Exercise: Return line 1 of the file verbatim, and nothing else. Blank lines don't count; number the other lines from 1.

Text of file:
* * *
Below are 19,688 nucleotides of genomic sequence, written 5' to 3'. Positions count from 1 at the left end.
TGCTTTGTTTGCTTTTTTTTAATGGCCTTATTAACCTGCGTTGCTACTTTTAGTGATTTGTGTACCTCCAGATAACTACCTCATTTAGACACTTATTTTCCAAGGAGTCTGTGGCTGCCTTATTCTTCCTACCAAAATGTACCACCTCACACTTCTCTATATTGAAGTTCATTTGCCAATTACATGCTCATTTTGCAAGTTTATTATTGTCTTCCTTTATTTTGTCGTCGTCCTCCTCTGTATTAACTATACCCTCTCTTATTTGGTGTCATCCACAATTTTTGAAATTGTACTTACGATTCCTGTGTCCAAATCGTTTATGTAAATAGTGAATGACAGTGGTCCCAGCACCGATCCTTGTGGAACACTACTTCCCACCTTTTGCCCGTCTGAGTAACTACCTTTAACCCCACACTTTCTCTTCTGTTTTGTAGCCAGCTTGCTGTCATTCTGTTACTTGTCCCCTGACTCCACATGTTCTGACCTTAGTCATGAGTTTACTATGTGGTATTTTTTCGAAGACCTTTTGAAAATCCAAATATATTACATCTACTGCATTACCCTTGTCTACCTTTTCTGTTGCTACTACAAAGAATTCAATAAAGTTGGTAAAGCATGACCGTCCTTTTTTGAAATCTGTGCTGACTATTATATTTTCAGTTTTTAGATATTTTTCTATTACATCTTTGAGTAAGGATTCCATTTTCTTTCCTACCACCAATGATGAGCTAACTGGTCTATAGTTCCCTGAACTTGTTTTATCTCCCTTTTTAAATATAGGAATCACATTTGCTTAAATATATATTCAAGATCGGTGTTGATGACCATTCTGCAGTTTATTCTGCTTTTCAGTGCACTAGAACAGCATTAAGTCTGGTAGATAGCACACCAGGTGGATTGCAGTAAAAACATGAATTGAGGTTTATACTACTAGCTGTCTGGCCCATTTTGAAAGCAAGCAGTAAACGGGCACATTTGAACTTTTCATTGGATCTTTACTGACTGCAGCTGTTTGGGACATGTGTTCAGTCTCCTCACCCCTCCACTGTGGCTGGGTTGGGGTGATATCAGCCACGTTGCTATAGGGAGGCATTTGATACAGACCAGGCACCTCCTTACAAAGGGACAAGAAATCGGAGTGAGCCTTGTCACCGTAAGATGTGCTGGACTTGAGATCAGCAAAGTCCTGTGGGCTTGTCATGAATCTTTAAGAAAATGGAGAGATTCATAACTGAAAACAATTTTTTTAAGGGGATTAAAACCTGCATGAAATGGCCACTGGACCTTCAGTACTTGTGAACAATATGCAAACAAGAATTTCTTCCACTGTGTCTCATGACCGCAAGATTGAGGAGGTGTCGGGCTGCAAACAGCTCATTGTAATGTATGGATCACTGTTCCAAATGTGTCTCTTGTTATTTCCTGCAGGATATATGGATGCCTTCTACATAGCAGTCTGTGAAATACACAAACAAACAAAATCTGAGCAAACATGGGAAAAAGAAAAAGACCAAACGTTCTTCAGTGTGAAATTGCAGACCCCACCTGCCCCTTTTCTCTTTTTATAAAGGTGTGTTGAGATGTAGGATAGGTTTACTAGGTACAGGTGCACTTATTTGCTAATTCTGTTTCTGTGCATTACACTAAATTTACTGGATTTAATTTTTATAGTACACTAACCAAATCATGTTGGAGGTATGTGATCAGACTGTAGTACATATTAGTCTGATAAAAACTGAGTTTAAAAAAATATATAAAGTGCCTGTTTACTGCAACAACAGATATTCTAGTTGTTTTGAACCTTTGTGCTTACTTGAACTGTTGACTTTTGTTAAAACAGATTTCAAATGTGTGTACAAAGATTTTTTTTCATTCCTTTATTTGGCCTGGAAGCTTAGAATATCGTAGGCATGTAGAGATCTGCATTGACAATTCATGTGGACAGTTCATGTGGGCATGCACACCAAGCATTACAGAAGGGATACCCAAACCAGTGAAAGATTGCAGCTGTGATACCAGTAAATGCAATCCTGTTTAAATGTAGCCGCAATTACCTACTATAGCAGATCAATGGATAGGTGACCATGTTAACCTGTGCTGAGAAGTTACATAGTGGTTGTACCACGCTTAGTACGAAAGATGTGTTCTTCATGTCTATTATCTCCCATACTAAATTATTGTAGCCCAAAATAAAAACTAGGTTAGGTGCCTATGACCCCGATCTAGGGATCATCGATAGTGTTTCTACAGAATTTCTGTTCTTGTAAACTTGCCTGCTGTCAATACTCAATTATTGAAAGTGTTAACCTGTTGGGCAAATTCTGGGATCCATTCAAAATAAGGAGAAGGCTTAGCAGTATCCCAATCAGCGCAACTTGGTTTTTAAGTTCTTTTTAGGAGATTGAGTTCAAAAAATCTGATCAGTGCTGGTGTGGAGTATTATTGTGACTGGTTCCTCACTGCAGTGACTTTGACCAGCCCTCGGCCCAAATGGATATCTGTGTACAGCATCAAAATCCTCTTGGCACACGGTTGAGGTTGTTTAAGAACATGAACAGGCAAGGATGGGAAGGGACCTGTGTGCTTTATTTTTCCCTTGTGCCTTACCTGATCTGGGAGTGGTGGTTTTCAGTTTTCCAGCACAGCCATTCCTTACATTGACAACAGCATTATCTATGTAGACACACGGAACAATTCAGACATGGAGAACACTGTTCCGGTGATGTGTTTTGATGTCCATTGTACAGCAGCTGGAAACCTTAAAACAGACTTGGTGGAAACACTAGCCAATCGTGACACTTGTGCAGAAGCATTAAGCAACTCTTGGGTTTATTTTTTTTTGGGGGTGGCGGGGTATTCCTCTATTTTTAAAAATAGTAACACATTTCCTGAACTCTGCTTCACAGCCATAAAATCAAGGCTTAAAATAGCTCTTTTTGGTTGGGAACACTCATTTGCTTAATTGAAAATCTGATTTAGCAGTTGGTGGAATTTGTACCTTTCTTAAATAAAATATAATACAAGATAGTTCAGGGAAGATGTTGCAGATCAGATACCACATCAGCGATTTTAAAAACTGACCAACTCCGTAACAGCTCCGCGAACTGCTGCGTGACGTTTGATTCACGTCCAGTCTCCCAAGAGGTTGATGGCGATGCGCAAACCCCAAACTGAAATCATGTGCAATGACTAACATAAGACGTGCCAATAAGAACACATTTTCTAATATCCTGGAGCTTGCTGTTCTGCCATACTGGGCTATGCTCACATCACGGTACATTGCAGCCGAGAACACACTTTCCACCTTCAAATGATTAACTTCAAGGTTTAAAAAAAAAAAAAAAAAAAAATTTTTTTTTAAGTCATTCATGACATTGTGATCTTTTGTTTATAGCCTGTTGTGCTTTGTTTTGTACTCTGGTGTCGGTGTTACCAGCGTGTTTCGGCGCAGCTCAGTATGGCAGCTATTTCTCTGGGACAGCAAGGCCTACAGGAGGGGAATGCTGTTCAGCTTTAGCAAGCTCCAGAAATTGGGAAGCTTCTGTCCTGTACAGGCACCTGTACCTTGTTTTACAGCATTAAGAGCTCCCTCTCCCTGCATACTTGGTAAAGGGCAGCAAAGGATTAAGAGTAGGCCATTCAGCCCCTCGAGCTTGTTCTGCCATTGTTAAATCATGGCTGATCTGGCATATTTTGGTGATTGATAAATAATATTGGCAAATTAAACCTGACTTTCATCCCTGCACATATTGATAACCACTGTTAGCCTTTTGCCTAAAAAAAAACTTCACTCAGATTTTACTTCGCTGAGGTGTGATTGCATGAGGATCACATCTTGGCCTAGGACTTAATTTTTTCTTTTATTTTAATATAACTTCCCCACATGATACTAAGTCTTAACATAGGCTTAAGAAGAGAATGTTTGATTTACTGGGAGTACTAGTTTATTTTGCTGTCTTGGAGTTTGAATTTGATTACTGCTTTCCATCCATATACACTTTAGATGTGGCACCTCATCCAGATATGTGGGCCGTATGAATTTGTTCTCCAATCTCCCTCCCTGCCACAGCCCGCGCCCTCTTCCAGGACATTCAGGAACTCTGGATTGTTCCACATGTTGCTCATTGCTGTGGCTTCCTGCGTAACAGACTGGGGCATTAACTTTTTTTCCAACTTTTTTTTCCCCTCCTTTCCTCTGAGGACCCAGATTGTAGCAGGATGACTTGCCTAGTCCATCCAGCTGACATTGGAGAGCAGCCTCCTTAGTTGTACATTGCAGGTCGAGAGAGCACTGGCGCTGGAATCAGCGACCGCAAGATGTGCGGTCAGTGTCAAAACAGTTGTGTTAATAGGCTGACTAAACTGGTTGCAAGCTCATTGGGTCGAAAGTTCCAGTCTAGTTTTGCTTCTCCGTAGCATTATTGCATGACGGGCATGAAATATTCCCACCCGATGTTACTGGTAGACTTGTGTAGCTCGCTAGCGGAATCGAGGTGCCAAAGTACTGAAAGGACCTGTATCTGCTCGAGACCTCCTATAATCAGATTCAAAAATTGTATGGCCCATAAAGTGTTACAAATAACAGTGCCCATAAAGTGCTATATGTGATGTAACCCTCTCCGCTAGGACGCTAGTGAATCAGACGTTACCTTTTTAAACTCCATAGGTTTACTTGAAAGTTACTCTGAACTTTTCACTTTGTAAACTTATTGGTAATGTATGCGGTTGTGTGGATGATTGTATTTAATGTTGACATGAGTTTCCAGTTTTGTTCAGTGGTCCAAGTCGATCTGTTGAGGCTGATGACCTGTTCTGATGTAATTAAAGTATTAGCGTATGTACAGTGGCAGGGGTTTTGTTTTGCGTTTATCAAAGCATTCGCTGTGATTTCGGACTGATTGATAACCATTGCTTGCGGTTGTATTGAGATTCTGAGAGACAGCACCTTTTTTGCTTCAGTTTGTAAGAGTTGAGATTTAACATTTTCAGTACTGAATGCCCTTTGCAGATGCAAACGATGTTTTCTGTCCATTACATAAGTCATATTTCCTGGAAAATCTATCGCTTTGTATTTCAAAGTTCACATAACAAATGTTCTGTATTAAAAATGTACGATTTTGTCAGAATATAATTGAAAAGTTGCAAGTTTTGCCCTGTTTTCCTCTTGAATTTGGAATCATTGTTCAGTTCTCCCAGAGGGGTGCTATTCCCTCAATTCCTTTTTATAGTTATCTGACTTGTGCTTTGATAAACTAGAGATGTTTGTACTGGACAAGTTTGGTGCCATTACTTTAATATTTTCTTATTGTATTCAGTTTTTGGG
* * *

Below are 19,688 nucleotides of genomic sequence, written 5' to 3'. Positions count from 1 at the left end.